Saddam Hussein's trial has begun in Baghdad with the ousted Iraqi leader defiantly questioning the validity of the court before pleading not guilty.
He refused to confirm his identity telling the presiding judge: "Who are you? What is all this?"
All eight defendants pleaded not guilty to charges of ordering the killing of 148 Shia men in 1982. If convicted, they could face the death penalty.
After just over three hours, the trial was adjourned until 28 November.
Saddam Hussein's defence team had said they wanted a postponement to prepare their case, but Reuters news agency quoted the chief judge as saying the main reason was witnesses had not shown up.
Battle for control
The trial began in an imposing marble building that once served as the National Command Headquarters of Saddam Hussein's Baath Party, in the heavily fortified Green Zone in the Iraqi capital.
TV pictures showed Saddam Hussein and his co-defendants being led into pens in the courtroom.
The 68-year-old former leader was wearing a dark suit with an open-necked shirt and carried a copy of the Koran.
As he was being led in by two guards, he gestured with his hand to slow them down.
Asked to confirm his name by the chief judge, Rizgar Mohammed Amin, a Kurd, Saddam Hussein refused.
Amid some verbal sparring with the judge, the former Iraqi leader stated: "I preserve my constitutional rights as the president of Iraq. I do not recognise the body that has authorised you and I don't recognise this aggression.
"What is based on injustice is unjust ... I do not respond to this so-called court, with all due respect."
Later, as the trial adjourned, he was involved in what appeared to be a scuffle with the guards who wanted to grab his arms to escort his out.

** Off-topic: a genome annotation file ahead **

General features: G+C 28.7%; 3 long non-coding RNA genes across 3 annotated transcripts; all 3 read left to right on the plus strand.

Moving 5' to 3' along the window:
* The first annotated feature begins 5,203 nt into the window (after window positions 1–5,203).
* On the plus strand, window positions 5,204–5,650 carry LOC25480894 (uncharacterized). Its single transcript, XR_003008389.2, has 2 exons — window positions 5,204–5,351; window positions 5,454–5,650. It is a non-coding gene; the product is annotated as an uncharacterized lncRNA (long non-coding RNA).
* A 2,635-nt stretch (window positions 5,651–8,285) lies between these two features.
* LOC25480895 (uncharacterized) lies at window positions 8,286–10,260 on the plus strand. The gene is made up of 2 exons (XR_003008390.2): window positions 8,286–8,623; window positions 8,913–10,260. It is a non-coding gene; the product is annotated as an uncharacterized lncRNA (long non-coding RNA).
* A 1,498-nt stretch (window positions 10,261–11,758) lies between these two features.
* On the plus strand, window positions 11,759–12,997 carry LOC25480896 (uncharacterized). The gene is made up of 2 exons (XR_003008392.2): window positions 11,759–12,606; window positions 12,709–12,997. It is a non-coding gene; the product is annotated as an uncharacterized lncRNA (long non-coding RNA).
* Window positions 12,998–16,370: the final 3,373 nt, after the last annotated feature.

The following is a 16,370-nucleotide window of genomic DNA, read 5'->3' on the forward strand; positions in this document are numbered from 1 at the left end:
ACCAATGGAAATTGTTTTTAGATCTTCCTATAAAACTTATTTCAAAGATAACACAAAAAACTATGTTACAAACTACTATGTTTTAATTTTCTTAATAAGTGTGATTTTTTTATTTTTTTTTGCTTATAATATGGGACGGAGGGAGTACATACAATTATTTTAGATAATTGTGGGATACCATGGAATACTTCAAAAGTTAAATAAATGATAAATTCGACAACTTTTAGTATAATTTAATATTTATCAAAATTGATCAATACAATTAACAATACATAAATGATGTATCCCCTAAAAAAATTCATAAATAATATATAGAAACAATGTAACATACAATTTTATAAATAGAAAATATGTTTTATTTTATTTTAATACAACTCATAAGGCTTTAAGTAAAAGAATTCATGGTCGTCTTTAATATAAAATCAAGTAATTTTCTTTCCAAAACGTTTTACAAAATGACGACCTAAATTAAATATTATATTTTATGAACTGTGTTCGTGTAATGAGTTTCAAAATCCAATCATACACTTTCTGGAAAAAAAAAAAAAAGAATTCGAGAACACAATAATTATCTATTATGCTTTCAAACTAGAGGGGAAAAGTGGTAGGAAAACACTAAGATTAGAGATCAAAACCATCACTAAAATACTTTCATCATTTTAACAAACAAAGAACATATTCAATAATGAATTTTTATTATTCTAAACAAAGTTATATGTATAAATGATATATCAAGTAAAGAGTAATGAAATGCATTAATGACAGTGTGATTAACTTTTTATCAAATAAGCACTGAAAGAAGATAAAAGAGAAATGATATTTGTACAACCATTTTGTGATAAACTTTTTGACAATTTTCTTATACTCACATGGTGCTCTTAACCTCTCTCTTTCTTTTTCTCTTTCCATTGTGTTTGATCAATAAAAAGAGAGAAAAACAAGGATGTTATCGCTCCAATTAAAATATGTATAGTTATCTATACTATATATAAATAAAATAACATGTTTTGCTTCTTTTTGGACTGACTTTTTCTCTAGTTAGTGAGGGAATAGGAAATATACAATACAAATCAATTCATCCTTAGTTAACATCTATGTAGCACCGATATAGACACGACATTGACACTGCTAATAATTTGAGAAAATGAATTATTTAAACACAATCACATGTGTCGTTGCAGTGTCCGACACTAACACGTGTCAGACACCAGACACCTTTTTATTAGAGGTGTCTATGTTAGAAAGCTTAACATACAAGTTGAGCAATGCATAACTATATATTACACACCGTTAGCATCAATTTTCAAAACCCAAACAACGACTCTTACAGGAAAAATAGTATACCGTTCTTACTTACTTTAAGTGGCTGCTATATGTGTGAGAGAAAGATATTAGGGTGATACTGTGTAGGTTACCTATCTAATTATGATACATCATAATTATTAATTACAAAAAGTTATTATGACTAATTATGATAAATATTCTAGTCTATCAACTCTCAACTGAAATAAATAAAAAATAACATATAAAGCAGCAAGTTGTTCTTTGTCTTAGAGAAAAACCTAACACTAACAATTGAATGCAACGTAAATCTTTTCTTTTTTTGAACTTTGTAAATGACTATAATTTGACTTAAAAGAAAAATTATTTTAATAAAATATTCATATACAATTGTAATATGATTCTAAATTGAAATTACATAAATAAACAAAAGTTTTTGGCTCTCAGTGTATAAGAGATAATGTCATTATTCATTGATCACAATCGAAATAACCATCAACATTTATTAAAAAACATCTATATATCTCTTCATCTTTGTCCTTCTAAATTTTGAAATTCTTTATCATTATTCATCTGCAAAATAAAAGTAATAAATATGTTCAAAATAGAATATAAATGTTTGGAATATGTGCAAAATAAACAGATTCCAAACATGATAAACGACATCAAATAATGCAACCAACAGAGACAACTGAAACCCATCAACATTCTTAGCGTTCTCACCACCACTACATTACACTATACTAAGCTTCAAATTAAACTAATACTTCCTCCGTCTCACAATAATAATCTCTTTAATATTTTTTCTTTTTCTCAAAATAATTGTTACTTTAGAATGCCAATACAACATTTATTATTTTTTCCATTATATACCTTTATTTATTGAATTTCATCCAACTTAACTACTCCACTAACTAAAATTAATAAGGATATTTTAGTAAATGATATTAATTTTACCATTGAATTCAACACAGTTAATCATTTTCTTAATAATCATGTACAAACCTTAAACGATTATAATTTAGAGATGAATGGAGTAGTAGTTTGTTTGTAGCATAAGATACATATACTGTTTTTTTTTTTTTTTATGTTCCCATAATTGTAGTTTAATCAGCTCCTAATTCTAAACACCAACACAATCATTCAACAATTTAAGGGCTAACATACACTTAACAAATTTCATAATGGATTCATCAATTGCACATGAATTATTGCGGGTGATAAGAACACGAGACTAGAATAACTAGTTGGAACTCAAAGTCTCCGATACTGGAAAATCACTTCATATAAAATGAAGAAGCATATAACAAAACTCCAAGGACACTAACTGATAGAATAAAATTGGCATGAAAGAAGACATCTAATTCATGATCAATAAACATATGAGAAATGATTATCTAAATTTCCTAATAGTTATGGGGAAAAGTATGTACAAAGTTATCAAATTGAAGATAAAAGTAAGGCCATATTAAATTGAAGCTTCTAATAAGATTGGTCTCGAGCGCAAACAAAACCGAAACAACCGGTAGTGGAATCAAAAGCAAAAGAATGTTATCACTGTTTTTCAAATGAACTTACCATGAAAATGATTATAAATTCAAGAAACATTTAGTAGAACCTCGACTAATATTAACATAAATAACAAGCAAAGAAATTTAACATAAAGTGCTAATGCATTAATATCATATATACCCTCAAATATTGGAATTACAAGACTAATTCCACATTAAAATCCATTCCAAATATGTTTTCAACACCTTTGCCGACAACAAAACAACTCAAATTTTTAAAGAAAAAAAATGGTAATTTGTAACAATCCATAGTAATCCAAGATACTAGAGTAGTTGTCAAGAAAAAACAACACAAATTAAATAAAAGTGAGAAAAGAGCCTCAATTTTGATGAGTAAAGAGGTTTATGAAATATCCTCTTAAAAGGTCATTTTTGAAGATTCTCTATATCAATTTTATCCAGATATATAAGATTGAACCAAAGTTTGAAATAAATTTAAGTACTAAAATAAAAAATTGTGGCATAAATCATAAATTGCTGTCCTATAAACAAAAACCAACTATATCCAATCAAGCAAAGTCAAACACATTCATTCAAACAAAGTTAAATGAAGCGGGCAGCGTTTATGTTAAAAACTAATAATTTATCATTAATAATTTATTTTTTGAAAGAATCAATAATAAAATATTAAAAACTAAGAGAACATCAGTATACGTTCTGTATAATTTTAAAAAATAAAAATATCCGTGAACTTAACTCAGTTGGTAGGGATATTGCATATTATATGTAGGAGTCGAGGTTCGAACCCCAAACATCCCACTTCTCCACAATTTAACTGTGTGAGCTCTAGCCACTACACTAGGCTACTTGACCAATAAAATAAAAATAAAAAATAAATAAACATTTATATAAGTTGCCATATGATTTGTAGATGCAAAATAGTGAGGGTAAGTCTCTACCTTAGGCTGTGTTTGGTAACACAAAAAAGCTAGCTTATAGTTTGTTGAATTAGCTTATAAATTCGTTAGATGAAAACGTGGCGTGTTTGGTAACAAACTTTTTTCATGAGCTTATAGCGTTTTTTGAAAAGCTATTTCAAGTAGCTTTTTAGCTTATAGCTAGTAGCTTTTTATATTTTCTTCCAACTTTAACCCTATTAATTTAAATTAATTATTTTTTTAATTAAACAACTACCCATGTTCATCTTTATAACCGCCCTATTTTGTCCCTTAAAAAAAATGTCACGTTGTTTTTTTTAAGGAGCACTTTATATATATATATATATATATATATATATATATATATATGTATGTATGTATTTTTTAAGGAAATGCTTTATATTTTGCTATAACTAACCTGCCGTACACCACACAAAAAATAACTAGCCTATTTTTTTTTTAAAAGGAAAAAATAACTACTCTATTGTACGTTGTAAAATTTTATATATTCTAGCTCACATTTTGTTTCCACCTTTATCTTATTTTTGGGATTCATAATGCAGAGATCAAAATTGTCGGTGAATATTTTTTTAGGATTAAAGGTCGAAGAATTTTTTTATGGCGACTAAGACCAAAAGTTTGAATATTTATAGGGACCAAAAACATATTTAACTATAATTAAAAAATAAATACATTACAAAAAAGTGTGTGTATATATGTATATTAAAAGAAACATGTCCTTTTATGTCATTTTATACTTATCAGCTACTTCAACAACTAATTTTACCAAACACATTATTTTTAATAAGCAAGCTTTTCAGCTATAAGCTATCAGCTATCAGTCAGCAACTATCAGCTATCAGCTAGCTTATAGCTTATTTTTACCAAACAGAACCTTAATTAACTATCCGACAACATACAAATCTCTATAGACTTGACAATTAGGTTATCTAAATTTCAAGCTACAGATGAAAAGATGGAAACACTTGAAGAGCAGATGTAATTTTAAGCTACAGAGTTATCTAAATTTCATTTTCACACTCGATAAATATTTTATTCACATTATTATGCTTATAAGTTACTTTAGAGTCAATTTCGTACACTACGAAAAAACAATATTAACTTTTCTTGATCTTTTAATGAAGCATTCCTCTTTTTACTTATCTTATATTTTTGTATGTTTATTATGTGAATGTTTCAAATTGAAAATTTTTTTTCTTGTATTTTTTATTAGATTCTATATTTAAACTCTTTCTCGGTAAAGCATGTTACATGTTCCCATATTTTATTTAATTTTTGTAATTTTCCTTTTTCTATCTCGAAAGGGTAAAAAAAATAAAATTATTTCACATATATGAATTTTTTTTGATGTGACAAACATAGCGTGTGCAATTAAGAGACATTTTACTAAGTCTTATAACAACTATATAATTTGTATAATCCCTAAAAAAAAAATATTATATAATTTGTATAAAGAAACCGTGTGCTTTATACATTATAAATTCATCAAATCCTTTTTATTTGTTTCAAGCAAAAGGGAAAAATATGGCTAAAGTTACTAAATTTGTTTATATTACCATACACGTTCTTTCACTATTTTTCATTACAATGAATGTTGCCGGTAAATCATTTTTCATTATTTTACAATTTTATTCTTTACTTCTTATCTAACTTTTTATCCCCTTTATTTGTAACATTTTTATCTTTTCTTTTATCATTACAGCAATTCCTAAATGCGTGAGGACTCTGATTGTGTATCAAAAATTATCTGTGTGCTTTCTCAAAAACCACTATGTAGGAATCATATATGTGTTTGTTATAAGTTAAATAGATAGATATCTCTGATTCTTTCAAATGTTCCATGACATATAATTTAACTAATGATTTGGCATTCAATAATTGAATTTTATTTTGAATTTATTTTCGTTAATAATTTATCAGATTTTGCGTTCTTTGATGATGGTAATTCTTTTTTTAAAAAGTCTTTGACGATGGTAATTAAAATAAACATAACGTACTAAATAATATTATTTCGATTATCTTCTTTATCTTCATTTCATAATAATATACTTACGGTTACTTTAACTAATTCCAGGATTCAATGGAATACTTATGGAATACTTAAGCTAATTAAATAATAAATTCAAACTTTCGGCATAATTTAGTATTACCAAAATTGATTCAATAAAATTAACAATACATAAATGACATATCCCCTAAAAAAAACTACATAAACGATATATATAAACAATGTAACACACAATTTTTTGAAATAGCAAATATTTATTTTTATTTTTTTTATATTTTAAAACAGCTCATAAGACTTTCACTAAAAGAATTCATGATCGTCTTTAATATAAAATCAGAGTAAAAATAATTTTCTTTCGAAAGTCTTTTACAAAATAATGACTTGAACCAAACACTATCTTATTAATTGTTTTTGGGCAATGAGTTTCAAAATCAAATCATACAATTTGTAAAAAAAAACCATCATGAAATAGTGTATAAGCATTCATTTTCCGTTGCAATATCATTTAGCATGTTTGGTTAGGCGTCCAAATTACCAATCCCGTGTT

But this appeared to be for the benefit of the media, reports the BBC's John Simpson from inside the courtroom.
Right from the start this was a battle for control of the courtroom and beyond that, for Iraqi public opinion, our correspondent says.
As the proceedings went on, Saddam Hussein interrupted the prosecutor several times, accusing him of lying, but the judges decided not to silence him.
The case concerns the rounding up and execution of 148 men in Dujail, a Shia village north of Baghdad, following an attempt there on Saddam Hussein's life.
Saddam Hussein's co-accused are Barzan Ibrahim al-Tikriti, his half-brother who was his intelligence chief; former Vice-President Taha Yassin Ramadan; Awad Hamed al-Bandar, a former chief judge; and Dujail Baath party officials Abdullah Kadhem Ruaid, Ali Daeem Ali, Mohammed Azawi Ali and Mizher Abdullah Rawed.
Barzan Ibrahim al-Tikriti, former intelligence chief
Taha Yassin Ramadan, former vice-president
Awad Hamed al-Bandar, former chief judge
Abdullah Kadhem Ruaid, Dujail Baath party official
Ali Daeem Ali, Dujail Baath party official
Mohammed Azawi Ali, Dujail Baath party official
Mizher Abdullah Rawed, Dujail Baath party official
In Dujail, a few demonstrators gathered in the main square chanting: "Saddam Hussein should be executed, him and his whole family."
But in the former leader's home town of Tikrit, supporters vowed loyalty to Saddam Hussein with a banner saying: "We sacrifice our blood and soul for you, Saddam."
Iraqi government spokesman Laith Kubba defended the decision to put the former leader on trial.
"Iraqis have not forgotten yet that the reason why the country is in such a mess, it's because one man stole the will of 27 million people for 35 years and pushed them into wars and misery," Mr Kubba told a news conference.
But human rights groups have expressed concerns.
A Human Rights Watch report says the Iraqi Special Tribunal "runs the risk of violating international standards for fair trials".
Amnesty International has sent three delegates to Baghdad to ensure Saddam Hussein receives a fair trial, and to oppose the death penalty if he is found guilty.
The case is the first of many expected to be brought against the former Iraqi leader.
Court officials say the case was chosen because it was the easiest and quickest case to compile.
If found guilty, defendants are meant to be hanged within 30 days of the appeals process being exhausted, according to the tribunal statutes.
However, prosecution lawyers also want to bring charges concerning the gassing of 5,000 people in the Kurdish village of Halabja in March 1988, and the suppression of a Shia revolt following the first Gulf War.
Saddam Hussein was captured in 2003 after the American-led invasion of Iraq.